Truth of HB696 - 2019
LTE published in Brentwood Newsletter - Sept 2019
Did HB696 create a “guilty until proven innocent standard?” Yes, but that isn’t the only thing wrong with the bill and should “sow reflexive doubt” on the ability of some to understand the ramifications of a bad bill and vote accordingly. In HB696 under RSA 173-D:6, it states “showing…by a preponderance of the evidence, the court shall grant such relief as is necessary” but not limited to barring the person out from their home, including the use of some household possessions, if they share it with the defendant and confiscating all firearms (references to firearms were removed after 2/27/19 and 4/4/19 votes, but “not limited to” remained). The “preponderance of the evidence” is understood to be 50% plus a feather, which is not enough to get a conviction of a crime because “beyond a reasonable doubt” is 90-95% confidence. So under a “preponderance of the evidence” standard, the defendant must have evidence which reaches 50% plus a feather to avoid being kicked out of a home they share with the plaintiff and the loss of use of shared possessions for the duration of the order.
Some chose to focus on the fact that the defendant needs to come up with evidence which amounts to 50% plus a feather to avoid issuance of the protective order against them, but I have always highlighted that HB696 (along with all types of “Red Flag Law’s” I have seen) violates due process by depriving someone of their property without being found guilty of a crime beyond a reasonable doubt and could even deprive them of their property with an ex parte order. This happens in HB696 under RSA 173-D:5, it states “the court may enter temporary orders to protect the plaintiff with or without actual notice to defendant” and such temporary relief may include but not limited to the same list of items as if the defendant was present. So it is possible for someone to have their property removed without being able to defend themselves or even submit evidence at an ex parte hearing. Under the Fifth and Fourteenth Amendments of the US Constitution, the state shall not deprive any person of life, liberty, or property, without due process of law which includes being able to speak in defense of charges against the person and a standard of beyond a reasonable doubt. An innocuous title like “establishing a protective order for vulnerable adults,” while accurate as a description of the subject, whitewashes the throwing out of the rules of evidence and violations of the Fifth and Fourteenth Amendments found within the bill.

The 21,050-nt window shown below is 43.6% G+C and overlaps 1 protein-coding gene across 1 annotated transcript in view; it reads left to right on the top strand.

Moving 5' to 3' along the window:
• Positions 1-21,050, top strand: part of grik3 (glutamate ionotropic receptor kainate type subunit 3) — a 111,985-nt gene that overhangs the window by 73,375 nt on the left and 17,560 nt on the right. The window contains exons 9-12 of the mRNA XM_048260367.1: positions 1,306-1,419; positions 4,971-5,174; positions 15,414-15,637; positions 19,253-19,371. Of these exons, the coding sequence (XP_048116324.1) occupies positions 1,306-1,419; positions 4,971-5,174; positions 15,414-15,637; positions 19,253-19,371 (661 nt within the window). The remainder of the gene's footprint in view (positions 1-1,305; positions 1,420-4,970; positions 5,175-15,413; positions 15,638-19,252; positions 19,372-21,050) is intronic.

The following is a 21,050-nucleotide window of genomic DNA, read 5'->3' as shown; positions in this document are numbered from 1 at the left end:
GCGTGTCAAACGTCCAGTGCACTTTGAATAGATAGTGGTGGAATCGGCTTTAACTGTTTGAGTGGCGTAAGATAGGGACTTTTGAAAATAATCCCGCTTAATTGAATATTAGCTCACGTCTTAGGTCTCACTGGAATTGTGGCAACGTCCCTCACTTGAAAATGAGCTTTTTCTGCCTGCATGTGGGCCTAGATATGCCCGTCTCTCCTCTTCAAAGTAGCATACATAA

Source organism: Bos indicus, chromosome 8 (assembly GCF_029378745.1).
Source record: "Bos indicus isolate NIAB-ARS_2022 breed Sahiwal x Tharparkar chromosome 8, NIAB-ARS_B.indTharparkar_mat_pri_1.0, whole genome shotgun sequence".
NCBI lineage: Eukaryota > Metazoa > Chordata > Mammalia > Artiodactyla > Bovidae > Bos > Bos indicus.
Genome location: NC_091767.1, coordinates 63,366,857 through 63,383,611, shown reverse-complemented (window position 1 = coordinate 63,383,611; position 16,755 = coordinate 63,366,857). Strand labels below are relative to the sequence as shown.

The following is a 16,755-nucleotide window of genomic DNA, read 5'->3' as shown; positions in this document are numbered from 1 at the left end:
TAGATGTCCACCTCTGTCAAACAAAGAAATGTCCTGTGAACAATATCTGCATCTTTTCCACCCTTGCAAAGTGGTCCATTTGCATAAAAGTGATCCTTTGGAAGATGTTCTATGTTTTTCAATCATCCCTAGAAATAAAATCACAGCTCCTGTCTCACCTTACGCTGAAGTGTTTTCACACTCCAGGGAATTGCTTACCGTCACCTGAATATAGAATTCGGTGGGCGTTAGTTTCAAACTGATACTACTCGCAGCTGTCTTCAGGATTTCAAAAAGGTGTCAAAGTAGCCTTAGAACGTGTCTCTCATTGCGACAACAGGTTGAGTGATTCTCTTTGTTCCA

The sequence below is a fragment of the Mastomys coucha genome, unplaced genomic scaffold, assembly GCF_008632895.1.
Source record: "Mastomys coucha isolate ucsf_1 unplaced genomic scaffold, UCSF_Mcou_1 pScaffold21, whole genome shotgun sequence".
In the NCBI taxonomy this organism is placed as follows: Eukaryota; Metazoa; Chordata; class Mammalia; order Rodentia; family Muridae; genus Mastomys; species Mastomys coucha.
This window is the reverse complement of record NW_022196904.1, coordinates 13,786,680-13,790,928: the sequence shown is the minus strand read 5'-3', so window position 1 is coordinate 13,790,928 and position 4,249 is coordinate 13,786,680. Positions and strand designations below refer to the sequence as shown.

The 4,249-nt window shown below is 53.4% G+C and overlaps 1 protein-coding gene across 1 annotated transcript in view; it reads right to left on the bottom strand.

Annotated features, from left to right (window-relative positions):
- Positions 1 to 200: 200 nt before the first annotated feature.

The final bill removed a court's ability for the court to order for confiscation of all firearms but instead left a requirement for officers to use all means (not limited to the list provided in the bill which includes removal of weapons) to prevent further neglect if they have probable cause of a belief that someone withheld support of a vulnerable adult. Even worse, it removed the method for getting the property seized back which was in the bill. I think being able to find problems in a bill when someone informs you of potential issues is a basic requirement of a legislator, if not to find them first. Thankfully, Governor Sununu vetoed it for reasons like these so it can be worked on in the future.
State Representative Josh Yokela